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The Earth Observer: Jul - Aug, 1996

Volume 8, Issue 4

In This Issue

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SCIENCE TEAM MEETINGS

ASTER (Advanced Spaceborne Thermal Emission and Reflection Radiometer) Science Team Meeting .... 3

Moderate-Resolution Imaging Spectroradiometer (MODIS) Science Team Meeting ..... 7

EOS PM-1 Advanced Microwave Scanning Radiometer (AMSR) Science Team Meeting .... 11

ARTICLES

EOS Data Information System (EOSDIS) Panel Meeting ... 13

Physical Oceanography DAAC Users Working Group Meeting .... 16

Merging Over-the-Horizon Radar with Satellite Oceanographic Data ..... 18

The VEGETATION Programme .... 21

CEOS Global Mapping Task Team Executive Summary ... 24

An Overview of the Minority Universities-Space Interdisciplinary Network (MU-SPIN) Resources and Training Sites (NRTS) and a Selection of Their Earth System Science Activities ... 27

Ocean Winds and Ozone to be Measured by U.S. Instruments Aboard Japanese Earth Observation Satellite ... 29

Thematic Guide on The Use of Satellite Remote Sensing to Study the Human Dimensions of Global Environmental Change .... 30

ANNOUNCEMENTS

NASA's MTPE Earth Education Program .... 2

Kudos ..... 6

Earth System Science Pathfinder Announcement of Opportunity .... 12

Intelligence Satellite Photos Released .... 26

MTPE on trhe World Wide Web .... 28

What's New ...... 28

Science Calendar .....  31

Global Change Calendar ..... 31

The Earth Observer Information/Inquiries ..... Backcover

Editor's Corner

Michael King—EOS Senior Project Scientist

A Payload Panel meeting was held in Annapolis, Maryland on July 29-31. Unlike previous Payload Panel meetings, this one was prompted by the desire to articulate and prioritize the strategic directions of Mission to Planet Earth in the upcoming years, rather than by some imminent budget reduction or program restructuring. The Payload Panel first articulated the fundamental principles that set EOS apart, and which we consider to be self-evident. These are:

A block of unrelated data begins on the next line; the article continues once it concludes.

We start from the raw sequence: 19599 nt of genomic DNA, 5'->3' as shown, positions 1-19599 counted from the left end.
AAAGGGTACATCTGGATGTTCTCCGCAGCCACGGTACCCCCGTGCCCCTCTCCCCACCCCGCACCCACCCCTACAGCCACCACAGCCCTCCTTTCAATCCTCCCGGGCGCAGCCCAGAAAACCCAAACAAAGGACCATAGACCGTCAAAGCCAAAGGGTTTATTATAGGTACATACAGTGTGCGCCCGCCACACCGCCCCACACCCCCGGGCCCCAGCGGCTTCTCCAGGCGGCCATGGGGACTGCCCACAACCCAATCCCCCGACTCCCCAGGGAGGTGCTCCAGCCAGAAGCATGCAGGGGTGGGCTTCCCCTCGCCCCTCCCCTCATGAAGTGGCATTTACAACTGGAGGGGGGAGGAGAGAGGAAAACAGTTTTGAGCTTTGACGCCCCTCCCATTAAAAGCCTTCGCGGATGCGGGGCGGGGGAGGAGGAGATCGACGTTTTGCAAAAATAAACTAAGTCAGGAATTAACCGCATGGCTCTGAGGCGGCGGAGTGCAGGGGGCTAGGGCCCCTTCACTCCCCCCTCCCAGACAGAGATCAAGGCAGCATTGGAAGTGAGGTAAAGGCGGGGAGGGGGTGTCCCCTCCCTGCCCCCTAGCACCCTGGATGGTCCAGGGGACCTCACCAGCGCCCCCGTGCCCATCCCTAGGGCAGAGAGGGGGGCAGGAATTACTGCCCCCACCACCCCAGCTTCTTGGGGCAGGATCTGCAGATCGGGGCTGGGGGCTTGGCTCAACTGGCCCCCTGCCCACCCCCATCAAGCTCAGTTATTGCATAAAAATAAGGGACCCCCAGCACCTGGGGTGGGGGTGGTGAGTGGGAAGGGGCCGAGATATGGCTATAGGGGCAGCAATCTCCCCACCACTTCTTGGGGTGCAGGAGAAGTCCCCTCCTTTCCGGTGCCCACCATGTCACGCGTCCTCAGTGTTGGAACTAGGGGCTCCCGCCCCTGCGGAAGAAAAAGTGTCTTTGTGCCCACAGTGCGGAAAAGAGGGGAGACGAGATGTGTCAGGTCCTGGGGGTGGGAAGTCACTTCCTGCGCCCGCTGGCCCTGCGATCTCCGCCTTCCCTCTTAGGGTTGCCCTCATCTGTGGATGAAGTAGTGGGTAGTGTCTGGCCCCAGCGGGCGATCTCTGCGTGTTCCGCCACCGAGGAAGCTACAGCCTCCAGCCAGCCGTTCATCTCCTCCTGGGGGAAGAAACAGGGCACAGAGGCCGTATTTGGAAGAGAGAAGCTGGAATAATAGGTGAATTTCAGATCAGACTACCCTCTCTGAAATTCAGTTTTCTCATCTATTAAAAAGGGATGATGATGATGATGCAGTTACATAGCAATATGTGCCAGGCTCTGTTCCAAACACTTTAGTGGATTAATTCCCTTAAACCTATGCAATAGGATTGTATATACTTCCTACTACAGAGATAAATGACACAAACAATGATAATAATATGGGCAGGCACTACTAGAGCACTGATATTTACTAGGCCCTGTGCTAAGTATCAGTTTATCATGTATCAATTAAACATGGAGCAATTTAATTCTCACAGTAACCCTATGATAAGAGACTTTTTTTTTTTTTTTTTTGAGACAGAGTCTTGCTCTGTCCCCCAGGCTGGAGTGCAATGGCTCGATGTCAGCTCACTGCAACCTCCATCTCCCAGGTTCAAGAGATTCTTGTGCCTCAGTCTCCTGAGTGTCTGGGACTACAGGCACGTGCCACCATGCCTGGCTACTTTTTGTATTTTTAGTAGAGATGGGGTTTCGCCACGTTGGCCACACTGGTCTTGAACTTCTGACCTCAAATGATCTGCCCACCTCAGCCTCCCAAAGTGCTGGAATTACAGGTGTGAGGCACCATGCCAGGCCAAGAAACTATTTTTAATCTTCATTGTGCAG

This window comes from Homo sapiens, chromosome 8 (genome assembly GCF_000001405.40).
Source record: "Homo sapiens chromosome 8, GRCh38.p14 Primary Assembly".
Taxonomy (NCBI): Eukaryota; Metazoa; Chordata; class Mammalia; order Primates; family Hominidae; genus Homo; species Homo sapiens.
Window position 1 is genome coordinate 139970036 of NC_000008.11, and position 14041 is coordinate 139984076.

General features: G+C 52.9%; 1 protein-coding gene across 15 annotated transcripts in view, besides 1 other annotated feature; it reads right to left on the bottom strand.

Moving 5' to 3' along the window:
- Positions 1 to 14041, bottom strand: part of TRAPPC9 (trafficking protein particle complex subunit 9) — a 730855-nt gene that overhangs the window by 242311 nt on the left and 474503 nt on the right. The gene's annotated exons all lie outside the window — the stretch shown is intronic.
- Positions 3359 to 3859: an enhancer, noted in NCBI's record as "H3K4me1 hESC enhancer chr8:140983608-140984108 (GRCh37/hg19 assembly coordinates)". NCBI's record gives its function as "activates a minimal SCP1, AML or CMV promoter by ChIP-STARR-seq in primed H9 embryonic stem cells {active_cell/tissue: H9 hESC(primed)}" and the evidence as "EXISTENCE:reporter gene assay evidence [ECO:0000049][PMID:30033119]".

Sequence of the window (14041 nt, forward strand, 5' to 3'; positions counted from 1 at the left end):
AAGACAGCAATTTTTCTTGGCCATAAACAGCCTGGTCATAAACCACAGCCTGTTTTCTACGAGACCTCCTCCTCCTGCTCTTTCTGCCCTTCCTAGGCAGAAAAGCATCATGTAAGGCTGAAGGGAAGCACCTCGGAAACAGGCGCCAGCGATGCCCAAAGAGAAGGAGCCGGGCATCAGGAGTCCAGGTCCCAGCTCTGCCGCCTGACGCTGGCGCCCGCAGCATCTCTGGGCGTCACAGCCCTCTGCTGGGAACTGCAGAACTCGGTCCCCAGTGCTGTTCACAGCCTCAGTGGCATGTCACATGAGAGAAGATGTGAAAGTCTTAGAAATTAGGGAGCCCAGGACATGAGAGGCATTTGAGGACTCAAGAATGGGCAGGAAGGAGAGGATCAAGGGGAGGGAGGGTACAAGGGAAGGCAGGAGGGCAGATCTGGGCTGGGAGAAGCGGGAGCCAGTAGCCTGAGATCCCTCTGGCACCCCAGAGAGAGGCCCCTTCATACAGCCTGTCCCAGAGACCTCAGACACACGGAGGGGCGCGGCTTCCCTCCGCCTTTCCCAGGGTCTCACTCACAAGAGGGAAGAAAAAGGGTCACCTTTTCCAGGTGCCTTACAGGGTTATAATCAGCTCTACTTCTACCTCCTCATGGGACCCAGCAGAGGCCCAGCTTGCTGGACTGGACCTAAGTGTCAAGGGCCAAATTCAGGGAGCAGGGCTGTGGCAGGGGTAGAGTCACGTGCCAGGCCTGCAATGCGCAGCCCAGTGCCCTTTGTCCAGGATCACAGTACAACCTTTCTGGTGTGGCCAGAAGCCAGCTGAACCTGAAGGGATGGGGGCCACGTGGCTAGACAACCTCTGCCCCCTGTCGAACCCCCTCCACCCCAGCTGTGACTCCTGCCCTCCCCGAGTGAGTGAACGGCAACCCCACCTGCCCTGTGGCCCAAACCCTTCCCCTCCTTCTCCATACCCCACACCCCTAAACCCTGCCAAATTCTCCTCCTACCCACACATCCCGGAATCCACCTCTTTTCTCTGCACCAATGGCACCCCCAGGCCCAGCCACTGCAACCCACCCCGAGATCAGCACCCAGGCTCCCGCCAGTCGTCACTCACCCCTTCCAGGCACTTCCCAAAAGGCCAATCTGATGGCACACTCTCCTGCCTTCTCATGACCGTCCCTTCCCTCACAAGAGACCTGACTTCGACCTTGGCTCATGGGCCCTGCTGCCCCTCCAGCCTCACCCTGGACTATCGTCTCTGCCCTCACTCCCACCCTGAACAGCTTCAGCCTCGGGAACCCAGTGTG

(i) integrated, comprehensive observations - an observing strategy that combines spectral, temporal, and spatial measurements to maximize the scientific return;

(ii) long-term measurements - a strategy that resolves seasonal and interannual variability to improve the scientific understanding and provide a firm starting point for assessing decadal and longer changes (e.g., 15+ year data sets for global change research);

(iii) calibration and characterization - provide adequate pre-flight and on-orbit calibration for climate and global change research to enable intercomparisons of measurements from different instruments and platforms;

(iv) validation - an end-to-end assessment of data product quality;

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